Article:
Murphy, Hesse, Toomey & Lehane, LLP Partners Present at the 3rd Annual Massachusetts SHRM State Council Legislative Conference
Attorneys Kathryn Murphy and Kier Wachterhauser, both Partners at Murphy, Hesse, Toomey & Lehane, LLP, presented a legal update and discussion at the 3rd Annual Massachusetts SHRM State Council Legislative Conference last month. Their presentation, titled “Recent Developments Impacting the Workplace: What is Keeping HR Up at Night?”, highlighted many of the ways the pandemic has impacted the workplace throughout 2020 and 2021. Topics discussed were COVID-19 in the workplace, vaccine mandates and exemptions, wage and hour law considerations, time off and leave protections, and the important considerations that employers need to remember, such as the mental health of employees and their families. Other session topics at the conference included “Washington Outlook and HR Policy Update”, “U.S. Department of Labor Update”, a panel on “State Legislative Outlook”, “Massachusetts PFMLA: The First Year a Work in Progress”, “Reopening the Mixed Vax Workplace the Occupational Health View” and “The New Work of Immigration: New Rules and the Impact on Talent Acquisition”.
Ms. Murphy is a Partner at the firm and practices in the employment and labor law areas. She has many years of experience representing employers in matters involving employment discrimination, wage and hour, contracts, whistleblowing, and other employment-related concerns. Ms. Murphy’s practice also focuses upon working proactively with employers to address matters before legal disputes arise. She conducts internal investigations on behalf of employers, provides training, day-to-day counseling in employment areas, development of policies and procedures, and other advisory services. Ms. Murphy obtained a Senior Professional Human Resource (SPHR) certification in 2011, and prior to practicing law, she practiced as a Certified Public Accountant (CPA). Ms. Murphy graduated cum laude from Suffolk University Law School.
Mr. Wachterhauser is a Partner at MHTL and represents private and public sector clients in all areas of labor and employment law while maintaining a general litigation practice within the firm. He regularly counsels clients on employment matters, including wage and hour, leave entitlements, and discrimination and harassment matters, as well as the drafting of employment policies and contracts, and represents clients in employment-related litigation before state and federal courts and administrative bodies. Additionally, he maintains an extensive labor practice, representing clients in the collective bargaining process, arbitration hearings, and proceedings in front of a variety of administrative agencies. He is a regular speaker at industry and trade groups, chambers of commerce, and other organizations on a wide range of labor and employment topics, and he conducts workplace training for organizations of all sizes. Mr. Wachterhauser received his Juris Doctor from Boston University School of Law, where he served as the Editor-in-Chief of the Boston University Law Review.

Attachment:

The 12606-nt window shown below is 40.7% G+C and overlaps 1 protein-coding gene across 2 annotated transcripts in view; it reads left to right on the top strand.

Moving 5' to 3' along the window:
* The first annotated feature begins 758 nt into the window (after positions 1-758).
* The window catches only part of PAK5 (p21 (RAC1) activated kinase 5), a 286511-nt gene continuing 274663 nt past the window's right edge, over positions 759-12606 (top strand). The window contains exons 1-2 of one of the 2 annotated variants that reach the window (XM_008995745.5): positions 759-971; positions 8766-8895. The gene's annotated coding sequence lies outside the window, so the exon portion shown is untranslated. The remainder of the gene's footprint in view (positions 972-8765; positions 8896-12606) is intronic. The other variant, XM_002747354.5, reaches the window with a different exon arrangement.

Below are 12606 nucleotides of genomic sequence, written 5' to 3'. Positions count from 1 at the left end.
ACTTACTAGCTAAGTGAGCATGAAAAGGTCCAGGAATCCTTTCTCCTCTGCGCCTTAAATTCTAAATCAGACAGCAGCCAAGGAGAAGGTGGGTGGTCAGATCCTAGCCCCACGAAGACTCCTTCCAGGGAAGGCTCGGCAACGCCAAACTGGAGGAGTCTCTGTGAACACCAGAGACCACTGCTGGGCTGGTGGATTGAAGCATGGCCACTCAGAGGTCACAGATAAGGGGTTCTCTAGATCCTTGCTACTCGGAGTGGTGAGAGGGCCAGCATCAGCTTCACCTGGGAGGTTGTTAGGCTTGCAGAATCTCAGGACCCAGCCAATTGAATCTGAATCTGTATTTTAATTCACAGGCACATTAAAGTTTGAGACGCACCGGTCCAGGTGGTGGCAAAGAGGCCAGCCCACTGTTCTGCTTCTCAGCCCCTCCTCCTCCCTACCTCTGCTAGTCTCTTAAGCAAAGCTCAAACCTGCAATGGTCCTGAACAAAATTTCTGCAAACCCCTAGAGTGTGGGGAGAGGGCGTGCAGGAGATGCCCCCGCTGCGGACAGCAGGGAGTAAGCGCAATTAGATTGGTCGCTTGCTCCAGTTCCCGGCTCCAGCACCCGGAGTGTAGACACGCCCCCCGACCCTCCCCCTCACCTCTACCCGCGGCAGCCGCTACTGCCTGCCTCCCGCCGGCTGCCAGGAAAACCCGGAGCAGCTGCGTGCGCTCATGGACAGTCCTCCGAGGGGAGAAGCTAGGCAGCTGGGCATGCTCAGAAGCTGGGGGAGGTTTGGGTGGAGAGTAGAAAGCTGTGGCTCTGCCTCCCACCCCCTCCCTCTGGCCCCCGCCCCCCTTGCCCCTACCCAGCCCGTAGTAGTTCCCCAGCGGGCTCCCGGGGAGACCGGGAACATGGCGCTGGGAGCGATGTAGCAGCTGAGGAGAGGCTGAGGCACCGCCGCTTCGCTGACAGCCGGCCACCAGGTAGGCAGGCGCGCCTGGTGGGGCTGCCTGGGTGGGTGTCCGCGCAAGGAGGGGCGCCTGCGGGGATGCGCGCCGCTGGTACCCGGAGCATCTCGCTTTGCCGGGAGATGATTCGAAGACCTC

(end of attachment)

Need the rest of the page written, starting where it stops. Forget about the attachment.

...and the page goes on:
Murphy, Hesse, Toomey & Lehane, LLP, Partner Katherine Hesse gave a plenary presentation on Recent Developments in ERISA on Friday September 16 to members of the Group Legal Services Association (“GLSA”) at its annual meeting in New Orleans. Among the topics she emphasized were what employers/plan sponsors need to know in the aftermath of the Dobbs decision overturning Roe v. Wade and lessons from the Court’s decision in Hughes and other class action litigation as to factors to consider Read More
On August 12, 2022, Governor Charlie Baker signed S. 3096, “An act relative to equity in the cannabis industry,” (“Act”) into law. The Act reforms Massachusetts’s existing marijuana laws, particularly with respect to host community agreements (“HCAs”), community impact fees (“CIFs”), and social consumption sites (e.g. marijuana cafes). The Act empowers the Cannabis Control Commission (“Commission”), the state regulatory agency, to exert greater control over HCAs and their CIFs. Municipalities levy CIFs on cannabis businesses to account for the costs they impose on the municipality as a result of their operations. Additionally, the Act allows municipalities to permit on-premises social consumption of marijuana at designated sites. Other notable provisions of the Act include the new Social Equity Trust Fund (“Trust Fund”), changes to the tax law regarding cannabis businesses, and various provisions concerning those persons and communities most impacted by the prior illegality of marijuana usage and sale. Governor Baker vetoed only one section of the final bill: the provision calling on the state to conduct a study of medical marijuana usage in schools.